This book will ignite a fire in any educator thinking about starting a side hustle. Readers will not only feel informed about the business side of this industry, but also supported because the experts share so much about their personal experiences. My biggest takeaway from this handbook is to go for it. So what if there are YouTube channels already out there. So what if there are a million TpT stores. Go for it.

To purchase the book click here.

Little Reading Coach is a certified Teacher of English (K-12) and Reading Specialist (P-12) offering online reading,  writing and home-based learning support tutoring services for students in grades 3-12. For more information click here.

My Hair Went On Vacation Book Review

Disclaimer: I was provided a copy of this book from the author to facilitate this review. As always, all opinions are my own and are not influenced in any way.

Being a book reviewer for the last few years has allowed me to connect with incredible people. The love and passion that my author friends put into their books is evident to all readers, and today’s book is one of those that truly tugged at my heart strings.

My Hair Went on Vacation, by Paula Quinn and illustrated by Chirara Civati, is a heartfelt picture book about a little girl’s journey with alopecia.

One day, Rosie wakes up with her hair missing from her head. She tells readers that her hair is on vacation and we see her navigate the real world with a bald head. Rosie endures mean comments from kids at school, and her family gives her strength. Rosie loves to paint, and her parents get a head scarf designed for her based on one of her pieces! Rosie then proceeds to send paint to kids near and far, so they can design headscarves for themselves.

I have to be completely honest, my mom read this book before I did. She saw it sitting on the counter and dived right in. After reading, she had tears in her eyes and we had a discussion about the strength of kids (and parents) in this world. When I read this book, I also started to tear up and felt a surge of admiration for this family.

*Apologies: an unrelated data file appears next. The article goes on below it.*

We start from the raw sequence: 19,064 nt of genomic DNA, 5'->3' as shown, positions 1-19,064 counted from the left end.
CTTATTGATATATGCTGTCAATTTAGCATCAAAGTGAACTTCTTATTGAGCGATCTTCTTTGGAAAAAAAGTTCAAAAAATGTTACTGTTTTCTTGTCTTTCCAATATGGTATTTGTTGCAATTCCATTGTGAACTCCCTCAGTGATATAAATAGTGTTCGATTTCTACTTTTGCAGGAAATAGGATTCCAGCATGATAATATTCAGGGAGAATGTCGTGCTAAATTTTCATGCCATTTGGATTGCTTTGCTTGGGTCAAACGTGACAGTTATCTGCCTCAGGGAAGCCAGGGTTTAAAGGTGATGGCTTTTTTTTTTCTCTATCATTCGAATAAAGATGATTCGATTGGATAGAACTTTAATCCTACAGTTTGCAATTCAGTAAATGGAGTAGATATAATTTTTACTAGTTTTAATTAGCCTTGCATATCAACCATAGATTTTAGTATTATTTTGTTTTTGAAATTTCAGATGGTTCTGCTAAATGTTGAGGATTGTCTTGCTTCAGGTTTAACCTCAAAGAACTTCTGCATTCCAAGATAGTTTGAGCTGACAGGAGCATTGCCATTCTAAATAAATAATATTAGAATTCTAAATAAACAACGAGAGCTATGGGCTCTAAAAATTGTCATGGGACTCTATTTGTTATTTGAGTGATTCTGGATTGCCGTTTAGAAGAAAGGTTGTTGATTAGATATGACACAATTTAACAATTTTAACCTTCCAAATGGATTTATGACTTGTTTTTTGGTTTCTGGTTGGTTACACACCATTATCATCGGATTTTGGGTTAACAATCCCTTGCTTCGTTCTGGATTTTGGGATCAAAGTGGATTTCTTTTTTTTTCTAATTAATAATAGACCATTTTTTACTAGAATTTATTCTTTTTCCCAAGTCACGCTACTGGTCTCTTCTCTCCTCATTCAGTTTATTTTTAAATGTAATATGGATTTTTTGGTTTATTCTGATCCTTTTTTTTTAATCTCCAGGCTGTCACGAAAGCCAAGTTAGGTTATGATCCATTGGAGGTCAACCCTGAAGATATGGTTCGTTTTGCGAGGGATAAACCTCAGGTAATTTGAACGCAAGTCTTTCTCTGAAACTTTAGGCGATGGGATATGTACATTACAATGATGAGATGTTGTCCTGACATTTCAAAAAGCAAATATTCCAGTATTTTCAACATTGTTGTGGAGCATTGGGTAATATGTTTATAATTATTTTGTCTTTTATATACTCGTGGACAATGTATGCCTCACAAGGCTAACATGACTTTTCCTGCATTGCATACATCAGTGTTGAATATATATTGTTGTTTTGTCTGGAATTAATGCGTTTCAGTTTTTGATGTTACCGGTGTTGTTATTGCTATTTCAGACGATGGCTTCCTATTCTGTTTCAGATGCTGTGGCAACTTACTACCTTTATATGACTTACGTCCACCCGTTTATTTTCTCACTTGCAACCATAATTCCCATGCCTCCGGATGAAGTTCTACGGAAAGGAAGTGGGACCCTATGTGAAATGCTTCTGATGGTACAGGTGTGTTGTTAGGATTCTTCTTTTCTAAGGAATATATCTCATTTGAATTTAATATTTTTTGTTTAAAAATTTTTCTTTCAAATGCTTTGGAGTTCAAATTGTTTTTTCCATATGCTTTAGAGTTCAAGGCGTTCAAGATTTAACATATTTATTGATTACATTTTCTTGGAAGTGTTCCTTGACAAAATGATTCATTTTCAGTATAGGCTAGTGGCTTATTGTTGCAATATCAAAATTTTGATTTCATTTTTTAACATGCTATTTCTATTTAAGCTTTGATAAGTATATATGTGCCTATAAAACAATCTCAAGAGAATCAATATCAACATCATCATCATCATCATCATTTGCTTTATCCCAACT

The writing style is fabulous! The rhyming gives the text a great flow, without feeling too juvenile. The sentence structure is a mixture of simple and complex, so that it can appeal to a wide range of readers. The illustrations are fun, especially with the color theme used. The pictures enhance reading comprehension and gives a visual life to the story.

There are a few clear themes in this picture book- pride, strength and making a difference. The themes are clear enough for even younger readers to identify, which will make for great discussions.

As always, my teacher heart gets super happy when author’s include bonus features in their books. This text includes a kid-friendly glossary and a teacher’s guide. The guide has a self portrait idea and discussion questions, with an accommodation for older students (which I LOVE).

This picture book would work well for students in grades P-4 to help discuss character education topics and alopecia.

To purchase the book click here.

*100% of the proceeds of this book go to supporting the Coming Up Rosie’s mission to restore confidence, happiness and pride to anyone struggling with low self-esteem during their medical journey, especially bald children.*

Little Reading Coach is a certified Teacher of English (K-12) and Reading Specialist (P-12) offering online reading,  writing and home-based learning support tutoring services for students in grades 3-12. For more information click here.